In our first blog on the customer experience, we explored how to be human in the digital world, how to get leadership onboard, and how to prove the value of customer care across the business. This week, we’re going a little deeper; looking at how to implement new technology, how to raise the game and whether brands should even have a personality.
Thank you again to Jen Brown, Regional Marketing Director at Sprinklr, Tracey Finlay, Founder of Business EQ and Catherine Storey, Lead Social Media Manager at Co-op, who sat down with our CEO, Katy Howell earlier this month to give us these incredible insights. Let’s dive right in!
Structure in tech empowerment
So, we’ve established why you would want a stronger, more integrated customer experience team in your business, and that technology is one of the key ways to achieve that. But how do you go about implementing new tech?
For Jen, it’s “all about people’s empowerment, but in a structured way.” The customer care team needs to know that they have the tools to dive into every conversation, listen to every mention, related or otherwise, about your brand, but also to know when they can step in. In those instances, rules often act like guidelines and help to empower the team further.
Katy put it best, saying the rules are “like guard rails at a bowling alley. It just stops you from going in the gutter.” The brand needs to work together to have great conversations with customers, but also to establish when and how CX teams can have difficult conversations with customers. Sometimes particular lines have to be drawn in the business just so that everyone knows what they can say, and what they can’t. Uncertainty is the enemy here, not the freedom created by new technology. Having rules can make you feel safer, to feel natural and go out there. So, it’s really comfortable to know there are some rules, as long as they are not strangling.
Being proactive – how to raise the game
With technology implemented, how do we actually go about raising the game, taking the customer experience to the next level? Well, we have to go where the customer is. Catherine rightly pointed out that “It’s not cool to tag a brand. (Customers) are having great conversations about (brands), but they’re not tagging (them) because it’s not cool.”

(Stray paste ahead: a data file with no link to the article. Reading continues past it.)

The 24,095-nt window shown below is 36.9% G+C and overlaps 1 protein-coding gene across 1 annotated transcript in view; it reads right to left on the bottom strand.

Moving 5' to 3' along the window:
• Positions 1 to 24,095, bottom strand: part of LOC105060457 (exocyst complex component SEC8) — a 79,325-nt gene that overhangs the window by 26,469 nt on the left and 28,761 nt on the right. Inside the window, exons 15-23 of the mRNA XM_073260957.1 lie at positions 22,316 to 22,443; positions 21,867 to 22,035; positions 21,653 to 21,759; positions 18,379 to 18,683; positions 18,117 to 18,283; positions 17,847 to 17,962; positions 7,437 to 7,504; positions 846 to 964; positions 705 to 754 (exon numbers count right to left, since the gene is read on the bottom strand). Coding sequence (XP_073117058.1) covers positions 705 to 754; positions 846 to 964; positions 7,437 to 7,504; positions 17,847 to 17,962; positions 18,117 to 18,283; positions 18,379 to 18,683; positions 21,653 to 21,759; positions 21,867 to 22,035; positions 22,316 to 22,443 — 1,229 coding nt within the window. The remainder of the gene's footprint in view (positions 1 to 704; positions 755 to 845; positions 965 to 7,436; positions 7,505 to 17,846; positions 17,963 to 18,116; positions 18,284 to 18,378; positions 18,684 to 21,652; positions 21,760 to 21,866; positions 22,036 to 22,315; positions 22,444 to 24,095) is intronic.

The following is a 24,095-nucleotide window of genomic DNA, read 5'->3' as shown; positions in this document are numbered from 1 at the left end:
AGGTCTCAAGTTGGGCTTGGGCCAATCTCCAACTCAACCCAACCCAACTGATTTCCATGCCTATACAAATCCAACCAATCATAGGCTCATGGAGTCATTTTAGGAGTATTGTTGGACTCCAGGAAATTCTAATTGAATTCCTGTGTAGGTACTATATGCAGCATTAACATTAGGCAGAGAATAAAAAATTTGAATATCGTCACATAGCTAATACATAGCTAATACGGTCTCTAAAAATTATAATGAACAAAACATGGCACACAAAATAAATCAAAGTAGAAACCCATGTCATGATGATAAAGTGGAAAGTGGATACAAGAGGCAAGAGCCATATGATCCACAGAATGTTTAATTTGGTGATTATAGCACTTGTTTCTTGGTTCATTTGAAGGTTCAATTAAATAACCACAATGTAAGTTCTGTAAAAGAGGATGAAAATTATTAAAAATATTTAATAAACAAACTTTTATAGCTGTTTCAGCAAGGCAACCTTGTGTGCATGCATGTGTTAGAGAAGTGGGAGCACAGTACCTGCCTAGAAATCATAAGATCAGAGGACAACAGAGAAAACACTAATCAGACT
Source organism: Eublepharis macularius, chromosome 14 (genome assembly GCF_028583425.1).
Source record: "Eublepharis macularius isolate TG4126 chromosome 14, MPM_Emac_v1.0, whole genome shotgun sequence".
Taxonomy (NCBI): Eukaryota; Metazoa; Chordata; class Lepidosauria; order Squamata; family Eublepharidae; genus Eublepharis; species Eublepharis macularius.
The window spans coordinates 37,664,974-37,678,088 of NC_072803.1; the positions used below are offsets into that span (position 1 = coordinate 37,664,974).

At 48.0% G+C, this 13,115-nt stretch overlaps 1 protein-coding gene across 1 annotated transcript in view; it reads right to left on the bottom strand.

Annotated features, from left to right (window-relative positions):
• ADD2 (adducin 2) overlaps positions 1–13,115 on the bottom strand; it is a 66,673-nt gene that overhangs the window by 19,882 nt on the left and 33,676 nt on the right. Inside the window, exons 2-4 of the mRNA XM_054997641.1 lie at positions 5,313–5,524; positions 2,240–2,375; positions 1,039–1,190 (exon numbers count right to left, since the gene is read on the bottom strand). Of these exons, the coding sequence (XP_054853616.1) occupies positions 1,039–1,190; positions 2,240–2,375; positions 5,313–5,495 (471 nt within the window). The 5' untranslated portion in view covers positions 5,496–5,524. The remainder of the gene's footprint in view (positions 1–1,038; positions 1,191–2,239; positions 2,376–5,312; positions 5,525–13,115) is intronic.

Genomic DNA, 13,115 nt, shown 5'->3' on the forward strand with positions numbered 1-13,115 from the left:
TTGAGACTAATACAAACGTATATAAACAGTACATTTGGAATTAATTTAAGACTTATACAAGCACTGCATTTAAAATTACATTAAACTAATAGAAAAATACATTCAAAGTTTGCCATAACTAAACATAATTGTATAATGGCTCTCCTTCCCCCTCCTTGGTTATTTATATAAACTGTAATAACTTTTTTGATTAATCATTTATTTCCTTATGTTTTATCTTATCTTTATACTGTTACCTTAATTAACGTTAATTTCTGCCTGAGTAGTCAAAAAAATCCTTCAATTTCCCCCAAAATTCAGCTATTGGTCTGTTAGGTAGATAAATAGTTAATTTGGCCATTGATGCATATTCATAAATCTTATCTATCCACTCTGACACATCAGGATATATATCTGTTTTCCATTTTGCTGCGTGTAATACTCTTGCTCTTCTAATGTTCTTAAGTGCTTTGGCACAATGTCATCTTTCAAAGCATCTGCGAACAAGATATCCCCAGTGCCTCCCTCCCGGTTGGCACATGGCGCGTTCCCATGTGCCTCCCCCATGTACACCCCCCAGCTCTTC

With the right technology, you have oversight, and you can pick and choose to engage in conversations by responding as a brand in a humorous way. Brands are being more personified than ever – just look at supermarkets and fast-food brands, like Wendy’s’ hilariously aggressive stance towards any criticism, or the recent Colin the Caterpillar conversation. Without having technology to tell you this is a trend and rapidly spot these conversations, you don’t have the time to react quickly and tap into the community.
Tracy added, “It’s about being relevant to the conversation that’s going on outside of you, and what people are talking about outside.” Businesses try to be relevant by talking about themselves but getting down and dirty with what’s going on outside will make you really stand out. Customers have really strong opinions, and they have a megaphone. All you need to do is listen, and you need to be listening industry wide, or rather, topic wide.
So, listening. But how?
We keep touching on listening, but that requires a lot of data. Is there even a sensible approach to that? Jen kicked us off, saying “The sensible approach is AI. That’s the interesting paradox that we find: to be more human, we need AI.”
Or rather, to be more human at scale, we need AI. At home, employees in your corner shop may have known you by name, may have had your order ready, tucked away to the side for when you come in, because they know you always order a latte and bagel at 8.45am before work. Brands are trying to bring that level of personal touch at scale, and to do that you need to be able to free up the contact centre agencies to be able to deal with really difficult and complex situations. That all means AI has to be there to support your contact centre agencies, taking care of the straightforward questions on a repeated basis.
That all sounds rather complicated, and also rather expensive, doesn’t it? Well, Tracy added “Even with no budget, you can involve your customer facing people and ask them the frustrating things that customers keep doing.” If customers keep asking the same annoying questions, then it’s not their fault; it’s the brands. You can essentially do a free version of AI by quizzing your customer care teams about repeated queries, then create a useful FAQ, or even directly address the issue within your business. Perhaps your website needs an overhaul, or a simple five-minute tweak that will make all the difference.